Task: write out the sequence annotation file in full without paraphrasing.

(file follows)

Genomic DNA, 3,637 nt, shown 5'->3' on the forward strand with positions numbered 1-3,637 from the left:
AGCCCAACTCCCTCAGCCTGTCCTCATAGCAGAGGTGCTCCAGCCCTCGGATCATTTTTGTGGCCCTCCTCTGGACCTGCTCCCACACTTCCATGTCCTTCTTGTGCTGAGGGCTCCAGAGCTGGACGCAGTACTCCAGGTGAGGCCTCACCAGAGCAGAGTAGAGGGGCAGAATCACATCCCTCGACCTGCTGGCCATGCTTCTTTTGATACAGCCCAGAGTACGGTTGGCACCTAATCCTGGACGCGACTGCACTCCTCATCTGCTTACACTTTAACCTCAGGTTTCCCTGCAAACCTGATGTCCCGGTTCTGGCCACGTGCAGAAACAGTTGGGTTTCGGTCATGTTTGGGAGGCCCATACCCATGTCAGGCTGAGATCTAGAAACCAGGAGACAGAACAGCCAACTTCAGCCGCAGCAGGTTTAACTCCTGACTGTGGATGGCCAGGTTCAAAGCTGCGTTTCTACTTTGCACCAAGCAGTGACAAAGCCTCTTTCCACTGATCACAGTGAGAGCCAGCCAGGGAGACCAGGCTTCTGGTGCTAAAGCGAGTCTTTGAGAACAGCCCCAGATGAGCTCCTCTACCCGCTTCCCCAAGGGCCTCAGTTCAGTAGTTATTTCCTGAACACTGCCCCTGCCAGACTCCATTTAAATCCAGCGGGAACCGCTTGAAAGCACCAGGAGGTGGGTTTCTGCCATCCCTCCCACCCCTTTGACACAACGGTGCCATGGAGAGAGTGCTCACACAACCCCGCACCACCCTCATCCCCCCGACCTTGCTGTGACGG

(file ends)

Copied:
Genomic DNA, 3,637 nt, shown 5'->3' on the forward strand with positions numbered 1-3,637 from the left:
AGCCCAACTCCCTCAGCCTGTCCTCATAGCAGAGGTGCTCCAGCCCTCGGATCATTTTTGTGGCCCTCCTCTGGACCTGCTCCCACACTTCCATGTCCTTCTTGTGCTGAGGGCTCCAGAGCTGGACGCAGTACTCCAGGTGAGGCCTCACCAGAGCAGAGTAGAGGGGCAGAATCACATCCCTCGACCTGCTGGCCATGCTTCTTTTGATACAGCCCAGAGTACGGTTGGCACCTAATCCTGGACGCGACTGCACTCCTCATCTGCTTACACTTTAACCTCAGGTTTCCCTGCAAACCTGATGTCCCGGTTCTGGCCACGTGCAGAAACAGTTGGGTTTCGGTCATGTTTGGGAGGCCCATACCCATGTCAGGCTGAGATCTAGAAACCAGGAGACAGAACAGCCAACTTCAGCCGCAGCAGGTTTAACTCCTGACTGTGGATGGCCAGGTTCAAAGCTGCGTTTCTACTTTGCACCAAGCAGTGACAAAGCCTCTTTCCACTGATCACAGTGAGAGCCAGCCAGGGAGACCAGGCTTCTGGTGCTAAAGCGAGTCTTTGAGAACAGCCCCAGATGAGCTCCTCTACCCGCTTCCCCAAGGGCCTCAGTTCAGTAGTTATTTCCTGAACACTGCCCCTGCCAGACTCCATTTAAATCCAGCGGGAACCGCTTGAAAGCACCAGGAGGTGGGTTTCTGCCATCCCTCCCACCCCTTTGACACAACGGTGCCATGGAGAGAGTGCTCACACAACCCCGCACCACCCTCATCCCCCCGACCTTGCTGTGACGG